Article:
Tuesday 13 November 2018

Jersey Occupation Food in #WW2 by Deborah Swift

German soldiers on British soil
I've recently been working on a novella for a collection of stories set in WW2. My book is set on Jersey in the Channel Islands. Those of you who have read The Guernsey Literary and Potato Peel Pie Society (or seen the film) will know about the food shortages on Guernsey during the German occupation. All the Channel Islands suffered under the occupation, not just Guernsey.  The geographical position of Jersey meant the Germans saw it as an ideal place of fortification before their planned invasion of England.

When the Germans invaded The Channel Islands, Jersey was cut off from English food supplies, and with thousands more hungry Germans on the island, the finding of enough food became a priority. Potatoes and swedes were a staple, but food was so scarce in the Channel Islands that every last morsel of the potato was eaten, including the peel. By the Summer of 1941, the ration of meat was four ounces per person per fortnight. Bread was scarce, and soon become a rough, hard, mouthful, often adulterated with bran, chaff or sawdust. The British 'cuppa' was made with tea recycled by drying out the leaves.

'The shops were empty, you couldn't buy anything. If you went into town, everyone was talking about food.'
Dorothy Blackwell - farmer's daughter Jersey

Finding and preparing food mostly fell to the women, and was enormously time-consuming. On an island as small as Jersey, the beaches were a source of food, though the beaches were mined by the occupying forces, so it was a dangerous mission to collect mussels or crabs. Seaweed, and moss were avidly collected, and used as vegetables or to make setting agents for preserves or blancmange.

Sugar was not available, so islanders made syrup from sugar beet. Coffee substitute was made from collecting and drying dandelions or parnsips. In harvest time, corn was gleaned grain by grain from any missed by the Germans, and painstakingly ground in home mills originally intended for coffee or spices. Breeding rabbits for the pot, and catching sparrows from hedgerows supplemented the diet with a little protein. Bird's eggs of any type were filched from nests.

Occupation Menu
According to the book The Model Occupation by Madeleine Bunting - here is a typical day's diet on Jersey during 1943:

'Grape nuts' made from mangel-wurzel with drop of rationed milk
Bramble-leaf tea
Bread with smear of cocoa substitute mixed with sago

Boiled potatoes, peas, swede or cabbage
Pudding made of baked breadcrumbs & milk thickened with maize meal.

Bread & 'butter'
Bramble-leaf tea

Vegetable soup
Stewed potatoes & peas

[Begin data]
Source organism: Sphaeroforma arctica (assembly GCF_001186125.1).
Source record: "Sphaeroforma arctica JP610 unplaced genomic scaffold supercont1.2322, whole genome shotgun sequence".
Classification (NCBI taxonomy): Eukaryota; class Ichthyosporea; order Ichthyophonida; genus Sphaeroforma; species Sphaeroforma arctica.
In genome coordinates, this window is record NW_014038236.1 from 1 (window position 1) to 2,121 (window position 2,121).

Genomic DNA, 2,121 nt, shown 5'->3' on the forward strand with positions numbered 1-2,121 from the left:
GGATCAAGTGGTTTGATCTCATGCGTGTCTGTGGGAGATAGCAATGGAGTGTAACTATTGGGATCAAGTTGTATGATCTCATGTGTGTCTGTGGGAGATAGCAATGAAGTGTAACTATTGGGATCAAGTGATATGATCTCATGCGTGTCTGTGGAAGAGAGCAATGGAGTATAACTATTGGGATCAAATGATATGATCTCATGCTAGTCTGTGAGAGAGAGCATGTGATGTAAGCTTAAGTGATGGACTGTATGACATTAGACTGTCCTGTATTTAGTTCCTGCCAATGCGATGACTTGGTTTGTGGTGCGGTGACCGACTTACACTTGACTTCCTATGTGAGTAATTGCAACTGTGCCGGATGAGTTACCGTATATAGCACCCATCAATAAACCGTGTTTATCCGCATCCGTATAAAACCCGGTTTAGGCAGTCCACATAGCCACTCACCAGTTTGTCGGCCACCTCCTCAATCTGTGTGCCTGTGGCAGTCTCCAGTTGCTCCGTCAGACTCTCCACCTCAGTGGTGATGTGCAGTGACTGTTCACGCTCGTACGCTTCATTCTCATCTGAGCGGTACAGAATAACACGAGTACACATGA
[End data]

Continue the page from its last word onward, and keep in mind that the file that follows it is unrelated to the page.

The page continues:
Living in Fear
Thousands of islanders traded on the Black Market, or stole from the Germans to survive. Farmers were luckier, if thery could hide a pig or chickens, but those in towns suffered real hardships. In the face of German authority, islanders were powerless. One wrong word could lead to an appearance before the court and transportation to a French or German prison camp. Islanders witnessed the inhumane treatment of the slave workers brought over from occupied territories in order to build the German fortifications, and they feared the same treatment. Between 1940 and 1945, more than 300 islanders were taken from Jersey to concentration camps and prisons on the continent, for crimes committed against the German occupying forces.

As the occupation progressed, cooking grew difficult, as finding enough fuel became harder. The island was denuded of trees by the German forces. Not only was there no wood for fuel, but nowhere to hide for any type of Resistance, and no hope of escape from such a large invasion force, without capture.

Communal kitchens were set up to minimize the amount of fuel needed for cooking, but to stay warm in the winter months it was still essential to search for kindling and wood, and anything else that could be burned. Everything had to be made - soap soon ran out, and toothpaste had to be made by mixing soot and chalk dust.

By Christmas 1944, electricity was no longer available. Candles became scarce, and winter evenings were spent in semi-darkness by the light of a tin can full of oil, with a bootlace for a wick. Lack of warmth and gnawing hunger made winter on Jersey a true misery.

All food supplies were cut off altogether after the D Day landings of 1944 when France was liberated. Starvation began to stare people in the face. Many succombed to illnesses associated with malnutrition. When the first Red Cross parcels arrived on 27 December 1944, people wept.

My new novella, The Occupation is based on the story of  a Jerseywoman who hid her Jewish friend from the Germans. The real life story can be found here.

You can order the book (in an anthology with another ten WW2 novellas) by clicking the picture.

Channel Island website: https://www.theislandwiki.org/index.php/Food_and_Rationing
Read more about the occupation of Jersey on the BBC
Or in The Telegraph

My website www.deborahswift.com

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